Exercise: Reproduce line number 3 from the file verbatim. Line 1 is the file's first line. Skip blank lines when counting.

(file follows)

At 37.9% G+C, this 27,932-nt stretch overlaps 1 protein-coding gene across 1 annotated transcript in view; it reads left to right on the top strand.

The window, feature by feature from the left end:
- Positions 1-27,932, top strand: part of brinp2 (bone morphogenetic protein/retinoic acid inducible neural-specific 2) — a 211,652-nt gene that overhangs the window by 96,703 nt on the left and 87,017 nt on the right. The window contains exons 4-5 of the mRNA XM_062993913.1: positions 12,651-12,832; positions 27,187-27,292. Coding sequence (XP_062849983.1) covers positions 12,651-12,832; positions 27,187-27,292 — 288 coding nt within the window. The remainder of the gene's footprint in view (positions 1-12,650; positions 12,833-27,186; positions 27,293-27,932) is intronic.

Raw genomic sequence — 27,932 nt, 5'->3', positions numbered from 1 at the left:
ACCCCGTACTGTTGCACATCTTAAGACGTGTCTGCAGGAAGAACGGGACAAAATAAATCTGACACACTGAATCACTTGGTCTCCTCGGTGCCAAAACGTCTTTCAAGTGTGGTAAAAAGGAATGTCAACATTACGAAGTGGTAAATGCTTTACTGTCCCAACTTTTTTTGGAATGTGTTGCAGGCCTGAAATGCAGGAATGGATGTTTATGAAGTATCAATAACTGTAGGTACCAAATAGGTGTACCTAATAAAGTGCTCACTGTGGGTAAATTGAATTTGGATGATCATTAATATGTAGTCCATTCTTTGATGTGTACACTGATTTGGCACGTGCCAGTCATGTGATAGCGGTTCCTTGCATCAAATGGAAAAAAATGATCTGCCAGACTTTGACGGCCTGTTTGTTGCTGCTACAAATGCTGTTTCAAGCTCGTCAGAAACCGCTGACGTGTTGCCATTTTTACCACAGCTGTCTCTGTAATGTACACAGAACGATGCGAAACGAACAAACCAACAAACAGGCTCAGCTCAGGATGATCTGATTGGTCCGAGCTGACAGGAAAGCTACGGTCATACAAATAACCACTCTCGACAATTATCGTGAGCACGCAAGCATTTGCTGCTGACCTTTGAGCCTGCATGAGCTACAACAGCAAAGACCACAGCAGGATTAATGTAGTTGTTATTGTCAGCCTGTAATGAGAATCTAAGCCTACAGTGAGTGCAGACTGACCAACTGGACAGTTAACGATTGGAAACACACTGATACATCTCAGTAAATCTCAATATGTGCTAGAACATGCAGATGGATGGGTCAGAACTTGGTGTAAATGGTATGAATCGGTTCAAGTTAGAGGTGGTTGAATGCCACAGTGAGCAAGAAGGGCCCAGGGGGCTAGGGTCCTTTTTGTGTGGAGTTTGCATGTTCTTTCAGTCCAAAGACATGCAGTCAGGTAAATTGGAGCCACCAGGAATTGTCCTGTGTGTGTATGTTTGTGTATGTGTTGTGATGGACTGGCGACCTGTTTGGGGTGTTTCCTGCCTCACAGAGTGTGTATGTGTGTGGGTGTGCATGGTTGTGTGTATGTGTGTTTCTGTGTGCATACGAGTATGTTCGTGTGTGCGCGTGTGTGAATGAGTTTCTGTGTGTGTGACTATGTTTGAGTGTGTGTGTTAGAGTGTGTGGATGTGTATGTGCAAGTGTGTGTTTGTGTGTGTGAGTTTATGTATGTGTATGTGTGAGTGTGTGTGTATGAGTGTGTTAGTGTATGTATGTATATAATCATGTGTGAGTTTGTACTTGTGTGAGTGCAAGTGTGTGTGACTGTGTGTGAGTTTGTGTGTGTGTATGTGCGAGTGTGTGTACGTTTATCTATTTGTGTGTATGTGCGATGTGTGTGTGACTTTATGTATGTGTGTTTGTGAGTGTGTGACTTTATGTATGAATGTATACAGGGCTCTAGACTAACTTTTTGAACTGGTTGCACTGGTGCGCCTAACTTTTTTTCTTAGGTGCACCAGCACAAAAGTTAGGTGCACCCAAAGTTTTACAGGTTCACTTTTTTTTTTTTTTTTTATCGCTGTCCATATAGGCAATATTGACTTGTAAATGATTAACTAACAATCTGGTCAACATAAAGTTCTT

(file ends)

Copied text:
- Positions 1-27,932, top strand: part of brinp2 (bone morphogenetic protein/retinoic acid inducible neural-specific 2) — a 211,652-nt gene that overhangs the window by 96,703 nt on the left and 87,017 nt on the right. The window contains exons 4-5 of the mRNA XM_062993913.1: positions 12,651-12,832; positions 27,187-27,292. Coding sequence (XP_062849983.1) covers positions 12,651-12,832; positions 27,187-27,292 — 288 coding nt within the window. The remainder of the gene's footprint in view (positions 1-12,650; positions 12,833-27,186; positions 27,293-27,932) is intronic.